Ancient stationary

It’s time for back to school, how are you prepared for it? One thing I have always loved about back to school is the potential awesome new stationaries I could add – there would be new pencils, pens, rulers, pencil sharpeners (I used to collect them), notebooks, papers to make new book covers, so many wonderful things! I sometimes linger around the stationary shop, just to see the new collections, try them out, and finally decide that I really have no need for a 10th eraser – but I’d return the next week anyway! In our previous posts you have seen the “four treasures of the scholar’s chamber”, the brush, ink, paper, and ink stone, and today let us expand our horizon and admire some ancient stationaries together, and see if you can recognise them!

Brush, Qing Dynasty, Forbidden City Museum
Ink, Ming Dynasty, Forbidden City Museum
Paper, Yuan Dynasty, Forbidden City Museum
Ink stone, Han Dynasty, Forbidden City Museum

The collection above shows antiques from various ancient Dynasties, some dating back over 2,000 years. They are the most important classic stationaries in the oriental study. I do not know about you, but if I were to acquire something this beautiful, I may never use them, do you think it is why they lasted until today?

Ok, those items above are easy, I bet you know almost immediately what they do. How about levelling up a bit? Do you know what this item below is without looking at the caption?

Brush holder, Qing Dynasty, Forbidden City Museum

I guess this was not that hard either, it is used for resting brushes, a brush holder. Now, increasing the difficulty! I am not adding a caption to the one below, but if you think it is a brush container, then you are wrong. Think again!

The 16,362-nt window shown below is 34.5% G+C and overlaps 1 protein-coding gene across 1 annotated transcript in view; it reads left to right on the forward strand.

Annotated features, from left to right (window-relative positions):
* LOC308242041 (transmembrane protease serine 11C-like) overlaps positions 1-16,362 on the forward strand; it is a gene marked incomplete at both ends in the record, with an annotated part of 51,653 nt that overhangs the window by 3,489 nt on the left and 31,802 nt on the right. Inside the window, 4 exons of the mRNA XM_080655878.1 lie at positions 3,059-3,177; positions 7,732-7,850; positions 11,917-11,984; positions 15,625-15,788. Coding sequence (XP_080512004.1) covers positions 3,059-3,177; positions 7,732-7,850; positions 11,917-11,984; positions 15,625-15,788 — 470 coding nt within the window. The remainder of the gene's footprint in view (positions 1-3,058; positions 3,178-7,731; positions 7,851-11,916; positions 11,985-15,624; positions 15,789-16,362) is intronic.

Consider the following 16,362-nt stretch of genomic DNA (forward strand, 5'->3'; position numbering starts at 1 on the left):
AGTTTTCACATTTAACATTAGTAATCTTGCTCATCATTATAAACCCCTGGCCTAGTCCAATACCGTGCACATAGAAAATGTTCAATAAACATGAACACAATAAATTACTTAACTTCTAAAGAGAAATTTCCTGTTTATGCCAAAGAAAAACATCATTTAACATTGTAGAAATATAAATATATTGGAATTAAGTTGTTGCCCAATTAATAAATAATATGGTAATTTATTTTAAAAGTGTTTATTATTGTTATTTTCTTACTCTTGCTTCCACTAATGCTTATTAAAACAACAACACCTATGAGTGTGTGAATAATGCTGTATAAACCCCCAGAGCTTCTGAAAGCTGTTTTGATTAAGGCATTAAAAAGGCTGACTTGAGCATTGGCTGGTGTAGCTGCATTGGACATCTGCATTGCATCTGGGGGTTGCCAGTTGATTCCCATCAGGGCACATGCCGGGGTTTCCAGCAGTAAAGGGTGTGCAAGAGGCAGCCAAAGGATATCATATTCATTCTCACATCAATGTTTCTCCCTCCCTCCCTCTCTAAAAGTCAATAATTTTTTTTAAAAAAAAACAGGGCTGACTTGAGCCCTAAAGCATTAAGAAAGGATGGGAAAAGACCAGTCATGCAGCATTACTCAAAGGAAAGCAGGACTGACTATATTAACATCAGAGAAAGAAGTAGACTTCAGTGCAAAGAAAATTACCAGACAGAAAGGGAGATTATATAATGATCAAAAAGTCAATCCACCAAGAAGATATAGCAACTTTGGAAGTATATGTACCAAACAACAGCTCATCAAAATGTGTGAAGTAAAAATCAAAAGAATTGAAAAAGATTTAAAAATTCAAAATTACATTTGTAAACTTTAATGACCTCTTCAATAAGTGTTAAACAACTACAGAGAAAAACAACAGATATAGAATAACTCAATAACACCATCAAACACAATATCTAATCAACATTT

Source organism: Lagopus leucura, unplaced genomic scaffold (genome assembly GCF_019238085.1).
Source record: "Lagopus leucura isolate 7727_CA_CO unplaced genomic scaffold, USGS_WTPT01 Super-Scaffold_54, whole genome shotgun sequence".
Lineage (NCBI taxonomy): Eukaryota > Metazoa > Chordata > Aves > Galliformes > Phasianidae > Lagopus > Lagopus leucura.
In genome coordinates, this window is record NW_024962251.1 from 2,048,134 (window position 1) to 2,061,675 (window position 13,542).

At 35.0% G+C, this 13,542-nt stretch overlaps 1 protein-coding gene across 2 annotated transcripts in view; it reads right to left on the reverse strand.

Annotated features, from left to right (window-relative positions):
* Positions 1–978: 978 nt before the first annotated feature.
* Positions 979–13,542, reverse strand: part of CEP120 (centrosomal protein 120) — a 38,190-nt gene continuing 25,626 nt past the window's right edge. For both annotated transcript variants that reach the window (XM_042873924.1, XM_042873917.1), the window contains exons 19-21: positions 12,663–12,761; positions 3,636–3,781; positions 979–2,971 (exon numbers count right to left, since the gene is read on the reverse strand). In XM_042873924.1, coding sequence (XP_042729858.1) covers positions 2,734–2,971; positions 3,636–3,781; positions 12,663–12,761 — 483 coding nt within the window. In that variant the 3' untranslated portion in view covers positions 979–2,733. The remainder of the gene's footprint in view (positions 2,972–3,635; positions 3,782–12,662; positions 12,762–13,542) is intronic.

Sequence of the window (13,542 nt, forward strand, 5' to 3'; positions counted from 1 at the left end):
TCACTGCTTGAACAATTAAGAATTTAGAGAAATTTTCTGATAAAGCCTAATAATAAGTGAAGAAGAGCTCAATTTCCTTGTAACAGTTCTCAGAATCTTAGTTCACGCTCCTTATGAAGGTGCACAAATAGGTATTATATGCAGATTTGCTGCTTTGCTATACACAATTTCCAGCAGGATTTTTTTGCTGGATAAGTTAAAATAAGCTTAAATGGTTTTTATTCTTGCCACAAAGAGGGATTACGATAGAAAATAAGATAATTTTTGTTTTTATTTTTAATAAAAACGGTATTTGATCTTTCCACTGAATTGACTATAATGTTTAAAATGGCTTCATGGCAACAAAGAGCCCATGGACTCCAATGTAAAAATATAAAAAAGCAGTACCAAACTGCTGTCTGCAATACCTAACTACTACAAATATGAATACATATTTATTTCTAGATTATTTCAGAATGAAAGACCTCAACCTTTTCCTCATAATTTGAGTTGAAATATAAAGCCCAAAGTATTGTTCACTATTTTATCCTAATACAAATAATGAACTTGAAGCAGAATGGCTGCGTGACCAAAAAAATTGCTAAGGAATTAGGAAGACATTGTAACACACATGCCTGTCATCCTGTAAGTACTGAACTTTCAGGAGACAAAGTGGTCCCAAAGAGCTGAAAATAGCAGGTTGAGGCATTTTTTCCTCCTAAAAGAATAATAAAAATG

In fact the above item is a book holder. Indeed, it is used for holding scrolls of books, but similar containers could also be used to hold brushes, so you are probably not that wrong anyway! Now, let us try again, what is the one below? This one was made of jade.

The answer is, a paper weight! The most common shapes of paper weight is rectangular, but I do like these amazing paper weights, imagine holding them in your hands when moving them around on your paper! Let me show you one that I find rather exquisite, can you guess what it does?

The above item is called an ink bed. Probably though it was for holding pots of flowers? In fact after using ink sticks to grind ink, it remains moist, and we should never leave it on the ink stone, so we need a nice place to keep the still moist ink, and voilà, there is an elegant solution! How are you doing with these stationaries? How about we try a last kind? For this kind I will give you two photos, but they are used for the same purpose. Try to guess what they do, ready?

What do you believe these stationaries are used for? Look forward to hearing your thoughts!

Our Stationary Collection

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